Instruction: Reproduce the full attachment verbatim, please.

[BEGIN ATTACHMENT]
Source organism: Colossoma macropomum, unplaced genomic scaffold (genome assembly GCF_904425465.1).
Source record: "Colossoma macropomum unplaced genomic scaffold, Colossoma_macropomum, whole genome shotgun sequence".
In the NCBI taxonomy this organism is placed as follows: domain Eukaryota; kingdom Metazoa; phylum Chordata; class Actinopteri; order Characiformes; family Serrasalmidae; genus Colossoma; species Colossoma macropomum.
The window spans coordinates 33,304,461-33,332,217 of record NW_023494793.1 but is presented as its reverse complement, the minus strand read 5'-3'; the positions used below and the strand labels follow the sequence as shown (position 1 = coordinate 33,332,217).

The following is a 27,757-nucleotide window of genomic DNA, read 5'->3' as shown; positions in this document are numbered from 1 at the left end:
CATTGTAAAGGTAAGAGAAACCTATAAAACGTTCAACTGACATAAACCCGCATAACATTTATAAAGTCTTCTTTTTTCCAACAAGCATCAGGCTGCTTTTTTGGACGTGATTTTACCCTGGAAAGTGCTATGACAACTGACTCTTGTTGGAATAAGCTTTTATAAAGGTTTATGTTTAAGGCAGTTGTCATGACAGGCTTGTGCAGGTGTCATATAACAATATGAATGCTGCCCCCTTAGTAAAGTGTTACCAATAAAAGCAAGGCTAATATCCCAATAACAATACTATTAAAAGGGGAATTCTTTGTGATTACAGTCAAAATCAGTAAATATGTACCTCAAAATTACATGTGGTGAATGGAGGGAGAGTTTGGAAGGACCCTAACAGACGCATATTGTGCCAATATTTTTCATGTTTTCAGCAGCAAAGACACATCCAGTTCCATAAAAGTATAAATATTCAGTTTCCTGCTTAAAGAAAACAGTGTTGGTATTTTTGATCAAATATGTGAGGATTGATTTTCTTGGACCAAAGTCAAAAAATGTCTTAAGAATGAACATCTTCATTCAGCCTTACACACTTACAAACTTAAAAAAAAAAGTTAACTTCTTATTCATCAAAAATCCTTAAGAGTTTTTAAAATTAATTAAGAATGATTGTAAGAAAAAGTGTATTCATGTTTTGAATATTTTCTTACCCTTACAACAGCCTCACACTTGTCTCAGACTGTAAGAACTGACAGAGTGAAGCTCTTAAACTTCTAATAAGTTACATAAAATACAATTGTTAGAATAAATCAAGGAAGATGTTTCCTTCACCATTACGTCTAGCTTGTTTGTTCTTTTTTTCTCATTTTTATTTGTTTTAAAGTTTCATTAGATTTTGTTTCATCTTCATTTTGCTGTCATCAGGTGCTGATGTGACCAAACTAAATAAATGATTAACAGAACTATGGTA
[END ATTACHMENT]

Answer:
Source organism: Colossoma macropomum, unplaced genomic scaffold (genome assembly GCF_904425465.1).
Source record: "Colossoma macropomum unplaced genomic scaffold, Colossoma_macropomum, whole genome shotgun sequence".
In the NCBI taxonomy this organism is placed as follows: domain Eukaryota; kingdom Metazoa; phylum Chordata; class Actinopteri; order Characiformes; family Serrasalmidae; genus Colossoma; species Colossoma macropomum.
The window spans coordinates 33,304,461-33,332,217 of record NW_023494793.1 but is presented as its reverse complement, the minus strand read 5'-3'; the positions used below and the strand labels follow the sequence as shown (position 1 = coordinate 33,332,217).

The following is a 27,757-nucleotide window of genomic DNA, read 5'->3' as shown; positions in this document are numbered from 1 at the left end:
CATTGTAAAGGTAAGAGAAACCTATAAAACGTTCAACTGACATAAACCCGCATAACATTTATAAAGTCTTCTTTTTTCCAACAAGCATCAGGCTGCTTTTTTGGACGTGATTTTACCCTGGAAAGTGCTATGACAACTGACTCTTGTTGGAATAAGCTTTTATAAAGGTTTATGTTTAAGGCAGTTGTCATGACAGGCTTGTGCAGGTGTCATATAACAATATGAATGCTGCCCCCTTAGTAAAGTGTTACCAATAAAAGCAAGGCTAATATCCCAATAACAATACTATTAAAAGGGGAATTCTTTGTGATTACAGTCAAAATCAGTAAATATGTACCTCAAAATTACATGTGGTGAATGGAGGGAGAGTTTGGAAGGACCCTAACAGACGCATATTGTGCCAATATTTTTCATGTTTTCAGCAGCAAAGACACATCCAGTTCCATAAAAGTATAAATATTCAGTTTCCTGCTTAAAGAAAACAGTGTTGGTATTTTTGATCAAATATGTGAGGATTGATTTTCTTGGACCAAAGTCAAAAAATGTCTTAAGAATGAACATCTTCATTCAGCCTTACACACTTACAAACTTAAAAAAAAAAGTTAACTTCTTATTCATCAAAAATCCTTAAGAGTTTTTAAAATTAATTAAGAATGATTGTAAGAAAAAGTGTATTCATGTTTTGAATATTTTCTTACCCTTACAACAGCCTCACACTTGTCTCAGACTGTAAGAACTGACAGAGTGAAGCTCTTAAACTTCTAATAAGTTACATAAAATACAATTGTTAGAATAAATCAAGGAAGATGTTTCCTTCACCATTACGTCTAGCTTGTTTGTTCTTTTTTTCTCATTTTTATTTGTTTTAAAGTTTCATTAGATTTTGTTTCATCTTCATTTTGCTGTCATCAGGTGCTGATGTGACCAAACTAAATAAATGATTAACAGAACTATGGTA